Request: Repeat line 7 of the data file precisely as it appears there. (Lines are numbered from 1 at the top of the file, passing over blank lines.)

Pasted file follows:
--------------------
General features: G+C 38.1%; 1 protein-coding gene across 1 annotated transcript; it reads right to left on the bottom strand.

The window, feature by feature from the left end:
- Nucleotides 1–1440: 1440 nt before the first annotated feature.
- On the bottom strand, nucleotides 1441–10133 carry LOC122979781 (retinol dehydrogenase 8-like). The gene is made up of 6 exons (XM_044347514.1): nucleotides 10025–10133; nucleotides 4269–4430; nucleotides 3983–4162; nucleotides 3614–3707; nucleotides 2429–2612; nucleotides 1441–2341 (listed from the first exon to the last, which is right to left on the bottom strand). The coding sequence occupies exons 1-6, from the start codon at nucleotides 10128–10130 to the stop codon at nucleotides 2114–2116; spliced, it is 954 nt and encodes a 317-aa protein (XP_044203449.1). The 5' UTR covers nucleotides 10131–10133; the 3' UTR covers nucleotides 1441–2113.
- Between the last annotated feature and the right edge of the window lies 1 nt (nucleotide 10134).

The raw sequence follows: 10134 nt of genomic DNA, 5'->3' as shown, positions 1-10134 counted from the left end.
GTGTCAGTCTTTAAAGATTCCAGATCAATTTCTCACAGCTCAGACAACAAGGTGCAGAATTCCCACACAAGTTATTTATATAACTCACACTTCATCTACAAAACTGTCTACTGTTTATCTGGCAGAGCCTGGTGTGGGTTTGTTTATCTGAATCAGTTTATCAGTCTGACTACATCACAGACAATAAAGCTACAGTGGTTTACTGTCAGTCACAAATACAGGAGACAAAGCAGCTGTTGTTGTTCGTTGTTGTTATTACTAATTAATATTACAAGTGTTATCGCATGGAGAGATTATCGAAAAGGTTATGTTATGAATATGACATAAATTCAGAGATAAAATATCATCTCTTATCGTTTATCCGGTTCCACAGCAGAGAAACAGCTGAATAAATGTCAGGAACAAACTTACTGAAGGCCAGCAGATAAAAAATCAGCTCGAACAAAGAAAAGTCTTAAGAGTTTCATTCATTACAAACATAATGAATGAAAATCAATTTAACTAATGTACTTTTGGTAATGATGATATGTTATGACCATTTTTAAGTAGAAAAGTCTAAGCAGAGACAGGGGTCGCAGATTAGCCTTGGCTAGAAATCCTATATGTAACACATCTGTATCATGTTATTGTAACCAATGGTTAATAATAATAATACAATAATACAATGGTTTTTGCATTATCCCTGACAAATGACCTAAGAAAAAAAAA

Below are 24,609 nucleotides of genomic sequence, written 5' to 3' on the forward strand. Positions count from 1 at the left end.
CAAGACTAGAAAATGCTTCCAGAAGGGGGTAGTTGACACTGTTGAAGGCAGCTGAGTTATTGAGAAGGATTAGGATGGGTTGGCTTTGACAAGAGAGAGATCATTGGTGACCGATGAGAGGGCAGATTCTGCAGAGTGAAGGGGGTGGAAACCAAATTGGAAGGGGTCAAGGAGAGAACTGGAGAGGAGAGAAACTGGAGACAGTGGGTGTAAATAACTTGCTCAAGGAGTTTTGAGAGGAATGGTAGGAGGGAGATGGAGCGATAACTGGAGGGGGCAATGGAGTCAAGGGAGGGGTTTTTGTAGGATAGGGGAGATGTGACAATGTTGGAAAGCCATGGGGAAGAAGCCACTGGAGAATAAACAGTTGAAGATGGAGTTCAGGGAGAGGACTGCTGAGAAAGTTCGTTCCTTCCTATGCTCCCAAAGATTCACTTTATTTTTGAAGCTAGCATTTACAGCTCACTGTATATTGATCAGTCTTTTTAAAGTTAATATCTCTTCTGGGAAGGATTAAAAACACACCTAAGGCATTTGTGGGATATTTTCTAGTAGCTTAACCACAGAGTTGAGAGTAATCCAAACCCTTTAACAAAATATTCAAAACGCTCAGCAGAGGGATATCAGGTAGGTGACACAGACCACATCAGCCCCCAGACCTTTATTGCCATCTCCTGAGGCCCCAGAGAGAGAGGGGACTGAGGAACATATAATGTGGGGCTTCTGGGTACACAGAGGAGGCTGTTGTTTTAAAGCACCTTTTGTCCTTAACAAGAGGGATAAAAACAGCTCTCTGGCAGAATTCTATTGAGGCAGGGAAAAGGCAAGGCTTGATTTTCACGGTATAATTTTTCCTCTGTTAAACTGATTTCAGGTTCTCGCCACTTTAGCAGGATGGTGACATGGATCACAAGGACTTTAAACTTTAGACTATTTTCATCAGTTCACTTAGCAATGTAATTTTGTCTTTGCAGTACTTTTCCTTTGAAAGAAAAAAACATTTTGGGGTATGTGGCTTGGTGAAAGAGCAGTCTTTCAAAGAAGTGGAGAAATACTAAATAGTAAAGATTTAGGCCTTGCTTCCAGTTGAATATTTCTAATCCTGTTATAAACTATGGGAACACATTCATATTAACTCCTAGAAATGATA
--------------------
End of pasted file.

GTGTCAGTCTTTAAAGATTCCAGATCAATTTCTCACAGCTCAGACAACAAGGTGCAGAATTCCCACACAAGTTATTTATATAACTCACACTTCATCTACAAAACTGTCTACTGTTTATCTGGCAGAGCCTGGTGTGGGTTTGTTTATCTGAATCAGTTTATCAGTCTGACTACATCACAGACAATAAAGCTACAGTGGTTTACTGTCAGTCACAAATACAGGAGACAAAGCAGCTGTTGTTGTTCGTTGTTGTTATTACTAATTAATATTACAAGTGTTATCGCATGGAGAGATTATCGAAAAGGTTATGTTATGAATATGACATAAATTCAGAGATAAAATATCATCTCTTATCGTTTATCCGGTTCCACAGCAGAGAAACAGCTGAATAAATGTCAGGAACAAACTTACTGAAGGCCAGCAGATAAAAAATCAGCTCGAACAAAGAAAAGTCTTAAGAGTTTCATTCATTACAAACATAATGAATGAAAATCAATTTAACTAATGTACTTTTGGTAATGATGATATGTTATGACCATTTTTAAGTAGAAAAGTCTAAGCAGAGACAGGGGTCGCAGATTAGCCTTGGCTAGAAATCCTATATGTAACACATCTGTATCATGTTATTGTAACCAATGGTTAATAATAATAATACAATAATACAATGGTTTTTGCATTATCCCTGACAAATGACCTAAGAAAAAAAAA